We had heard about a mysterious pair of modified Nissans at the Tokyo Auto Salon 2007 dubbed the “Stream Z GT Jr.” It wasn’t until the next evolution of the orange one that we spotted it. With its off-the-wall design, wild paint and graphics it was clear this was trademark Option Video styling. But this project was a slightly different than the long-nose top speed Z-cars that came before it. This creation was built to promote Dai’s drifting school that he is operating in California. We hope that most of you out there recognize that the chassis underneath all this glam rock is actually an old school Nissan 180SX. There was confusion as to what year it was since the Inada brothers listed it as a “1998 model.” A rare piece of Nissan-nut trivia is that there was actually a re-issue of 500 limited production S13s by a tuning shop called Kid’s Heart. These rare offspring were produced in conjunction with Nissan and feature a 230hp SR20 feeding a 1.5-way LSD. The car was badged as a ‘Sileighty’ and was sold through select dealerships as a way to cash in on of all the crazy Silvia swaps being done by the tuners in Japan. Anyway, before we were about to verbally abuse Dai for cutting up such a rare car, he admitted it was an ‘89 model and that we taught him some things about the Sileighty.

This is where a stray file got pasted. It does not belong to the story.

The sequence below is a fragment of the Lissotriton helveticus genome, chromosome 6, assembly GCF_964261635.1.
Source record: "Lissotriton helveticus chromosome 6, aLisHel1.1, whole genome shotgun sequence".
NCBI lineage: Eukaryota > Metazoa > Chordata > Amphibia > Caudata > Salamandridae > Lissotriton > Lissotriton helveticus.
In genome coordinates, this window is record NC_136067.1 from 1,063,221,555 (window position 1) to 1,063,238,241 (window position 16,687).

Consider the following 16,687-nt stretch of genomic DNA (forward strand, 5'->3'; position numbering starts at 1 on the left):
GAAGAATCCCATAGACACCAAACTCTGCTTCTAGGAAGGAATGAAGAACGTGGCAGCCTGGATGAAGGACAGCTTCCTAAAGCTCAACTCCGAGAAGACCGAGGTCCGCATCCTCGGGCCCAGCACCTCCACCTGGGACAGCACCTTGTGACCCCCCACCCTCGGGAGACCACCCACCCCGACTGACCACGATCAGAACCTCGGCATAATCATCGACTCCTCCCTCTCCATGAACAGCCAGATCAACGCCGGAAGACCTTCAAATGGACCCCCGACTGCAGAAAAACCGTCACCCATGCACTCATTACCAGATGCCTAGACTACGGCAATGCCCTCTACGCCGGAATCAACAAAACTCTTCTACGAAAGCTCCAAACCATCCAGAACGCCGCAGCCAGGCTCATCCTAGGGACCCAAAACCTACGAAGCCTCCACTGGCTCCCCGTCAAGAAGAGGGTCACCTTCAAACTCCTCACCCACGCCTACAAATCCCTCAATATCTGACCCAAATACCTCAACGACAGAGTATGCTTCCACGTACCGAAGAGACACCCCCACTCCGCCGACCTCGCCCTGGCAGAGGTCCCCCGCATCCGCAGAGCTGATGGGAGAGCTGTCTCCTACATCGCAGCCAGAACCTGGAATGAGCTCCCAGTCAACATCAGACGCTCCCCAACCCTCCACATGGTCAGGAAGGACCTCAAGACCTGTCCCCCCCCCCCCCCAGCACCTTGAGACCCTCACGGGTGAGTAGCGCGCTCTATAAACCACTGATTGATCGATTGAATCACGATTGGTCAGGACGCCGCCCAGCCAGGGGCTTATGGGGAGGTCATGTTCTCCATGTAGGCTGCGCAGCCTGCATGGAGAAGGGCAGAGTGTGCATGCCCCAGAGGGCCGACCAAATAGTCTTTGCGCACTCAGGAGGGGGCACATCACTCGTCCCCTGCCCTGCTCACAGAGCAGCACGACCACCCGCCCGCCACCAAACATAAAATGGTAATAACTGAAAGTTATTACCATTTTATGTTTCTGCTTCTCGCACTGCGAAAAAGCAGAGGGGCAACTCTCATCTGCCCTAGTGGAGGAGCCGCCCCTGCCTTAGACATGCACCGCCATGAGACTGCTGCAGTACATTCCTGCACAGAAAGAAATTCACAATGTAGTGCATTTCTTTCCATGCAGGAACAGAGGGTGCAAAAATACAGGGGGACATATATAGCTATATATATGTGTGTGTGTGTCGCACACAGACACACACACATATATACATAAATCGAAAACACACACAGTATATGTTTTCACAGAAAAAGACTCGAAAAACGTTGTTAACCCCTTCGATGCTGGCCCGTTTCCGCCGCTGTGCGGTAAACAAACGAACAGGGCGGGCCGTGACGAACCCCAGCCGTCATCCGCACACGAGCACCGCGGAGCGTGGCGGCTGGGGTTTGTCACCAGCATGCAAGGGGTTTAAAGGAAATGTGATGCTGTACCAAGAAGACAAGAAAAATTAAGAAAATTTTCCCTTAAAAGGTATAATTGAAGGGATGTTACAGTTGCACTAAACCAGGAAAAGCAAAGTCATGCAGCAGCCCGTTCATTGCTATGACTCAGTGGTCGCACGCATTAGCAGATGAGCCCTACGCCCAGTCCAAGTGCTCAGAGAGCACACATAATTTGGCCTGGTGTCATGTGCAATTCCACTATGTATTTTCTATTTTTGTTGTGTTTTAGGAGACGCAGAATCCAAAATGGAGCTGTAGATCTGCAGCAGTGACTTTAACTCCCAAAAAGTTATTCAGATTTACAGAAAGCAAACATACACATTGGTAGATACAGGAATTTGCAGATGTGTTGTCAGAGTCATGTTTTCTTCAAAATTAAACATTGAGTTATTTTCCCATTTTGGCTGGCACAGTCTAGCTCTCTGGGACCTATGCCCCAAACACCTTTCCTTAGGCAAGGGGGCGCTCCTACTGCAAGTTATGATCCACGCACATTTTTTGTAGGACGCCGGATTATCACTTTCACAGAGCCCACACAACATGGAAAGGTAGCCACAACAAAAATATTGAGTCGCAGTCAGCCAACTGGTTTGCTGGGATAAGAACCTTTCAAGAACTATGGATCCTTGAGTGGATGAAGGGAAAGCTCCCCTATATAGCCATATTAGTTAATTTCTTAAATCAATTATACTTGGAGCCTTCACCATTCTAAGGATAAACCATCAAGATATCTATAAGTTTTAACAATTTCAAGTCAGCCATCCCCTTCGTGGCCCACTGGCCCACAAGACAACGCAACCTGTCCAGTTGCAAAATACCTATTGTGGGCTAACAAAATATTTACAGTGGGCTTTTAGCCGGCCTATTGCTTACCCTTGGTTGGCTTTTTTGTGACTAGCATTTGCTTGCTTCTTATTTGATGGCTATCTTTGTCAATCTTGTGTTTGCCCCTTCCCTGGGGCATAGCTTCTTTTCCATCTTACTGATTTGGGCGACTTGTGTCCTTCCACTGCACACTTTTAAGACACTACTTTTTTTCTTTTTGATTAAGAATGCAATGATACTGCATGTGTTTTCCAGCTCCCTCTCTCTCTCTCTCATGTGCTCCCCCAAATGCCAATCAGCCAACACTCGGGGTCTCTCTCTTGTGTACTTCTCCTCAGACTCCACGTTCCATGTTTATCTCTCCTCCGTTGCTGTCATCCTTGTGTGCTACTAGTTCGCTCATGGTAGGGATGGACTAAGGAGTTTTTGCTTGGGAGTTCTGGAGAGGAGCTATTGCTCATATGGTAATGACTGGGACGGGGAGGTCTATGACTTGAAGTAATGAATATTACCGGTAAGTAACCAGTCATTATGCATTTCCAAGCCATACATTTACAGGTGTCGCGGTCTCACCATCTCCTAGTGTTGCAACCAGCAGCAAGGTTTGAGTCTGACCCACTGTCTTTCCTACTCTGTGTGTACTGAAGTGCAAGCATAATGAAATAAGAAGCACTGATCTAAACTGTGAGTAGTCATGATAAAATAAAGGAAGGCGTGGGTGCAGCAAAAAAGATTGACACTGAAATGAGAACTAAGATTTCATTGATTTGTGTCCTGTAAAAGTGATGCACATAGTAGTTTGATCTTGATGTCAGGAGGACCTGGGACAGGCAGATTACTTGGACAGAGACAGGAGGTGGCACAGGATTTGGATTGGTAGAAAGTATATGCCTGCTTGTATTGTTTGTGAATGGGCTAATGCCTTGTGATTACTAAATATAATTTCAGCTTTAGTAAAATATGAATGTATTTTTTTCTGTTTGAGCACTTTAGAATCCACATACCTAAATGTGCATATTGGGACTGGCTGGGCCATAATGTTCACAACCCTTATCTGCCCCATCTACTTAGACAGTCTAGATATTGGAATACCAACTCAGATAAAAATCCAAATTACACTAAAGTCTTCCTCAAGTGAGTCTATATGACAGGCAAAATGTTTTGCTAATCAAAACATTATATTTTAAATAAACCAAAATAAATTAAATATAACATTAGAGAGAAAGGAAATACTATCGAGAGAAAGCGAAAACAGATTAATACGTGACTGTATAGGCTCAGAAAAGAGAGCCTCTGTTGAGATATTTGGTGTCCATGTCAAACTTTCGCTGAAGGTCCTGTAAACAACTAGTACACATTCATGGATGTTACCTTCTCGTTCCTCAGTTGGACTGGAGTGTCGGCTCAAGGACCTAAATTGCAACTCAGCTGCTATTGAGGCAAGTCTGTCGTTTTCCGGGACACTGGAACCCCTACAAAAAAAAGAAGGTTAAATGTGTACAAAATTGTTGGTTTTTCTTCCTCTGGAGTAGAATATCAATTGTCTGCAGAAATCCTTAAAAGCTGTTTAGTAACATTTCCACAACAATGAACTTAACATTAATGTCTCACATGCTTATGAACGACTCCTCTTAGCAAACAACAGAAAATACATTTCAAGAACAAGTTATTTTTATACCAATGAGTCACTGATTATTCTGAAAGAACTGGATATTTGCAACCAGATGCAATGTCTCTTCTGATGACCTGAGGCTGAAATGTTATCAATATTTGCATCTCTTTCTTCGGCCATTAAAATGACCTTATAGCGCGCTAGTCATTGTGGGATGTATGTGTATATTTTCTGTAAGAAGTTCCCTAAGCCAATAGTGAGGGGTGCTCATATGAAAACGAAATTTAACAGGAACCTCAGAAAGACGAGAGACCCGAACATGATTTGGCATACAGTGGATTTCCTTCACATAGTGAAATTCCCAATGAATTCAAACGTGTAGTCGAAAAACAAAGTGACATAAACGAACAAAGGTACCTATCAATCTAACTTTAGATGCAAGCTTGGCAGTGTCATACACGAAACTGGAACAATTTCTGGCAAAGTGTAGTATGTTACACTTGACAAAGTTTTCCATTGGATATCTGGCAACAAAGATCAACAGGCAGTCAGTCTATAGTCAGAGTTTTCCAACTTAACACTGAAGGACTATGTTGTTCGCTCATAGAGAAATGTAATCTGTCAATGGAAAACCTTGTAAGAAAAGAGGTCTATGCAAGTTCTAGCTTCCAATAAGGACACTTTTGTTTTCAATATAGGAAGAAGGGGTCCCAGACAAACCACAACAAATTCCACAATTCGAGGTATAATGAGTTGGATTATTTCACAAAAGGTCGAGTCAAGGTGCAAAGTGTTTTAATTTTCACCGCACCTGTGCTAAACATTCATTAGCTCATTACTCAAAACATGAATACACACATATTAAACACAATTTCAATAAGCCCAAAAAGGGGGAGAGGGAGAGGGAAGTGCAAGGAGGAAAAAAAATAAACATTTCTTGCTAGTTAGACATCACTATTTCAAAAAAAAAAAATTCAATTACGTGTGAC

But that is really where the grasp on what is going on with this project stops. The rear end is grafted on from a G35 and the front is from a Z, hence our title “Young-G-Z” became mandatory. “I wanted an FR machine that was light and affordable” says Dai “but there is nothing on the market that compares to the legendary S13. And the car had to have outrageous looks as well, so we creating something no one had ever seen before.” With that, Dai’s crew at Top Secret started torching metal from a JDM Fairlady and Skyline 350GT wondering how it was all going back together. They blended custom fabricated parts along with items from the exclusive line of Top Secret Aero Parts. What resulted was the creation of the D’s Club body kit that was developed at the Top Secret II facility outside Tokyo. The entire project was then drenched in trademark D1 Pearl Orange and vinyl’ed up with the sponsor logos. The condition has slid downhill since when we first saw the car but that is the way it goes with cars that are actually driven – hard.